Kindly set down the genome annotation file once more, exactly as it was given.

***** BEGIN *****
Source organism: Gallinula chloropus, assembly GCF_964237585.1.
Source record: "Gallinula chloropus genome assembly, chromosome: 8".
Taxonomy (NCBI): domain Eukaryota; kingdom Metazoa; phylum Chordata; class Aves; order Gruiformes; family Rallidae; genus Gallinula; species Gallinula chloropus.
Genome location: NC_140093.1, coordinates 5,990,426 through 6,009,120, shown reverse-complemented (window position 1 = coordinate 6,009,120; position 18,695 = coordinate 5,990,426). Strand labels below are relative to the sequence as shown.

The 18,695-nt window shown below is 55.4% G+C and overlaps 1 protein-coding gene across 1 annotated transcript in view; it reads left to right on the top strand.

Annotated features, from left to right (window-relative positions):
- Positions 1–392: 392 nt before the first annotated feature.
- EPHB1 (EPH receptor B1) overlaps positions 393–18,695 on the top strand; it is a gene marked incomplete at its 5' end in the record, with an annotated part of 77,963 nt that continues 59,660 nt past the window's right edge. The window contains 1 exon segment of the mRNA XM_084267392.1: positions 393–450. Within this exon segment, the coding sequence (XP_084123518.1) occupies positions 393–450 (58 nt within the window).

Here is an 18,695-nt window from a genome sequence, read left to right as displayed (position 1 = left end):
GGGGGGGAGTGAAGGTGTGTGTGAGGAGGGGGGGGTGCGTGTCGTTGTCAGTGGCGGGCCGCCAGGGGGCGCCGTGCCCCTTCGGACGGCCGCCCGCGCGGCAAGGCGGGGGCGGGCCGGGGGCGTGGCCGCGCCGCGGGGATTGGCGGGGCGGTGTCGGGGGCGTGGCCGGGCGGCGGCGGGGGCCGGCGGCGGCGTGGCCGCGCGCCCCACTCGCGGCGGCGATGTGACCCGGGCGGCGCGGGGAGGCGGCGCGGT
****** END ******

Source organism: Gallinula chloropus, assembly GCF_964237585.1.
Source record: "Gallinula chloropus genome assembly, chromosome: 8".
Taxonomy (NCBI): domain Eukaryota; kingdom Metazoa; phylum Chordata; class Aves; order Gruiformes; family Rallidae; genus Gallinula; species Gallinula chloropus.
Genome location: NC_140093.1, coordinates 5,990,426 through 6,009,120, shown reverse-complemented (window position 1 = coordinate 6,009,120; position 18,695 = coordinate 5,990,426). Strand labels below are relative to the sequence as shown.

The 18,695-nt window shown below is 55.4% G+C and overlaps 1 protein-coding gene across 1 annotated transcript in view; it reads left to right on the top strand.

Annotated features, from left to right (window-relative positions):
- Positions 1–392: 392 nt before the first annotated feature.
- EPHB1 (EPH receptor B1) overlaps positions 393–18,695 on the top strand; it is a gene marked incomplete at its 5' end in the record, with an annotated part of 77,963 nt that continues 59,660 nt past the window's right edge. The window contains 1 exon segment of the mRNA XM_084267392.1: positions 393–450. Within this exon segment, the coding sequence (XP_084123518.1) occupies positions 393–450 (58 nt within the window).

Here is an 18,695-nt window from a genome sequence, read left to right as displayed (position 1 = left end):
GGGGGGGAGTGAAGGTGTGTGTGAGGAGGGGGGGGTGCGTGTCGTTGTCAGTGGCGGGCCGCCAGGGGGCGCCGTGCCCCTTCGGACGGCCGCCCGCGCGGCAAGGCGGGGGCGGGCCGGGGGCGTGGCCGCGCCGCGGGGATTGGCGGGGCGGTGTCGGGGGCGTGGCCGGGCGGCGGCGGGGGCCGGCGGCGGCGTGGCCGCGCGCCCCACTCGCGGCGGCGATGTGACCCGGGCGGCGCGGGGAGGCGGCGCGGT